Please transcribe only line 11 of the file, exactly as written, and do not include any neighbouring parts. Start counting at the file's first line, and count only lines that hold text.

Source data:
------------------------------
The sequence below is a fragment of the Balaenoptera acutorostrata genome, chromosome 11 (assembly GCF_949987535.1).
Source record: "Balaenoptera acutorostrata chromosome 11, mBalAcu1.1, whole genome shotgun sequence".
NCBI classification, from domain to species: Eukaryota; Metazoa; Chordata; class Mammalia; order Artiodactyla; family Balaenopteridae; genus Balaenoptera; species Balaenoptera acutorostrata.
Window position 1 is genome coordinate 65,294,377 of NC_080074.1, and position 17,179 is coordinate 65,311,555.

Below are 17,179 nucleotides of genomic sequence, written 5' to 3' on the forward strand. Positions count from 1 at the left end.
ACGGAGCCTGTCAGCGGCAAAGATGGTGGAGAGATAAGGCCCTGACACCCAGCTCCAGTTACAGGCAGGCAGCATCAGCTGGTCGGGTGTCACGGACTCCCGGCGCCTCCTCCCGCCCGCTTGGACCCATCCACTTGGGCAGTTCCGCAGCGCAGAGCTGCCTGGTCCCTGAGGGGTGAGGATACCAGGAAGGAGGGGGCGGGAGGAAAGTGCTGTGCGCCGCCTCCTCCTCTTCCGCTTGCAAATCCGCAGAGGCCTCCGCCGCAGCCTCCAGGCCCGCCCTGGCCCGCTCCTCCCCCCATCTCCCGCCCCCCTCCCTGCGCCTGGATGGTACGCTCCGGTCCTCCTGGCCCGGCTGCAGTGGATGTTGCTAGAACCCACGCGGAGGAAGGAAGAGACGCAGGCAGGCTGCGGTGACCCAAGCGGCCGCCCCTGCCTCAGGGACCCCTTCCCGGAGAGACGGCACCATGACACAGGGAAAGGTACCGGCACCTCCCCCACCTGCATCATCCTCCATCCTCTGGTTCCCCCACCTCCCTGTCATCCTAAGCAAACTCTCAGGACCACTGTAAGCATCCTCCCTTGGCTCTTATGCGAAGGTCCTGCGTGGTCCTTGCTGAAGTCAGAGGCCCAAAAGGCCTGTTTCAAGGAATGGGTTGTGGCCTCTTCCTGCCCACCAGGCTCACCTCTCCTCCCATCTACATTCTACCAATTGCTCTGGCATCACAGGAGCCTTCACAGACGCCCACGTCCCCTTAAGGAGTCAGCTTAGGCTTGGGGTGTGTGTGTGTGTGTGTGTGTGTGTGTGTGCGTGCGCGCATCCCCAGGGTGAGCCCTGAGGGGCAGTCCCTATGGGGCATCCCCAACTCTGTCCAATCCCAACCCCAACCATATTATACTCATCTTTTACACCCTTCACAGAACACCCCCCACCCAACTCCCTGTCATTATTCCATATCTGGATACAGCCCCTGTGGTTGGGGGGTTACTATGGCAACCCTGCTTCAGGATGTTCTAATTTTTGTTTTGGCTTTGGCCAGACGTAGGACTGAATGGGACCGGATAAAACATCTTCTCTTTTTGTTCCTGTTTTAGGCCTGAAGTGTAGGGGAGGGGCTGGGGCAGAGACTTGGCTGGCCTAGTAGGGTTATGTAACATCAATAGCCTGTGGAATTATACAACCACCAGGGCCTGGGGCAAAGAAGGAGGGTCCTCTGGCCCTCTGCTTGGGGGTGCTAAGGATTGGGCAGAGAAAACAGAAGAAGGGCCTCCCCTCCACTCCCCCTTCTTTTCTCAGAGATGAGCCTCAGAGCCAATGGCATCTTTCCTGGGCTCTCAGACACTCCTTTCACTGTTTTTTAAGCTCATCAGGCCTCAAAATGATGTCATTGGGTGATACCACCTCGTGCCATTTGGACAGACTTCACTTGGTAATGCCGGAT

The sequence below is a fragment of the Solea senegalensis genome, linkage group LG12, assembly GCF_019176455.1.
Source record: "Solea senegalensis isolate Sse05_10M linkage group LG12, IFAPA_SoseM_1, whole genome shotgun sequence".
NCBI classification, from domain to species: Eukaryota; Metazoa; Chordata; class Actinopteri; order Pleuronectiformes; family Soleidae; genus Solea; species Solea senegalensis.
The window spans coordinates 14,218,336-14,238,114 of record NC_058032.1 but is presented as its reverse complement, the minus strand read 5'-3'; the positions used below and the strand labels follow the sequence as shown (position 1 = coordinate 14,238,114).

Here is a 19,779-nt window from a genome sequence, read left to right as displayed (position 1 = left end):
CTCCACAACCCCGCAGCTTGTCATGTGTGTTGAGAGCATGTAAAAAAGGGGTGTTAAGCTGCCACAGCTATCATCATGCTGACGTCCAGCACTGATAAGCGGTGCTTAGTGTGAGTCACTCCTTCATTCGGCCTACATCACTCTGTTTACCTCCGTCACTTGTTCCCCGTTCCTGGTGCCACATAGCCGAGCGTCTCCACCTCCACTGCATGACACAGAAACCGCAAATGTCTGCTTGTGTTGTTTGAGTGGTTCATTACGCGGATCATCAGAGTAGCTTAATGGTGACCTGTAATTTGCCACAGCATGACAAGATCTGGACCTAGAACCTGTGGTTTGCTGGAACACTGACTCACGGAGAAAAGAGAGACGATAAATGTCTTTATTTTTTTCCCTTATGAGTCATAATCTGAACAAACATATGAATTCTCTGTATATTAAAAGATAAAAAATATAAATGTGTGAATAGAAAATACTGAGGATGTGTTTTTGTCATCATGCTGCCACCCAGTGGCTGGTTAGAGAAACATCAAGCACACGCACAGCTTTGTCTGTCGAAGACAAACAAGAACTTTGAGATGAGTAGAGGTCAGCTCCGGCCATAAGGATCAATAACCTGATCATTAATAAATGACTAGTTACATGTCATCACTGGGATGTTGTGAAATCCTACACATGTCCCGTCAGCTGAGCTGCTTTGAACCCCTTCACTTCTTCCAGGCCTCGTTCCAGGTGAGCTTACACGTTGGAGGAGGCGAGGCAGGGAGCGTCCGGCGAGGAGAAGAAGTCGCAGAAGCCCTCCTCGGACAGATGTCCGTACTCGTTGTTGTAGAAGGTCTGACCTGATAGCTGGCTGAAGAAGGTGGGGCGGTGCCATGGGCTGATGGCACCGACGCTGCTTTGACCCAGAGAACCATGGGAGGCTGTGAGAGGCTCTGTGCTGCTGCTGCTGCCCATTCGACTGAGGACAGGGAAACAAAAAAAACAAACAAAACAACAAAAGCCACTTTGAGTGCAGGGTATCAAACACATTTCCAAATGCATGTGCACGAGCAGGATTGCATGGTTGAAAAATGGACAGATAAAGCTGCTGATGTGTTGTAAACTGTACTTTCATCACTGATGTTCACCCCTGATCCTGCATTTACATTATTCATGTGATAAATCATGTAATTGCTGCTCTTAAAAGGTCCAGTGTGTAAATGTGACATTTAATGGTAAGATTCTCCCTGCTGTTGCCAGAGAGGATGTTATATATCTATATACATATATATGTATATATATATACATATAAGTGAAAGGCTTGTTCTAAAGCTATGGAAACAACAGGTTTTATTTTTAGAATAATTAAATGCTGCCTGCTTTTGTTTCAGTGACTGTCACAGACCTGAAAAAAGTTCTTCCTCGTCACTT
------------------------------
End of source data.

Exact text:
Here is a 19,779-nt window from a genome sequence, read left to right as displayed (position 1 = left end):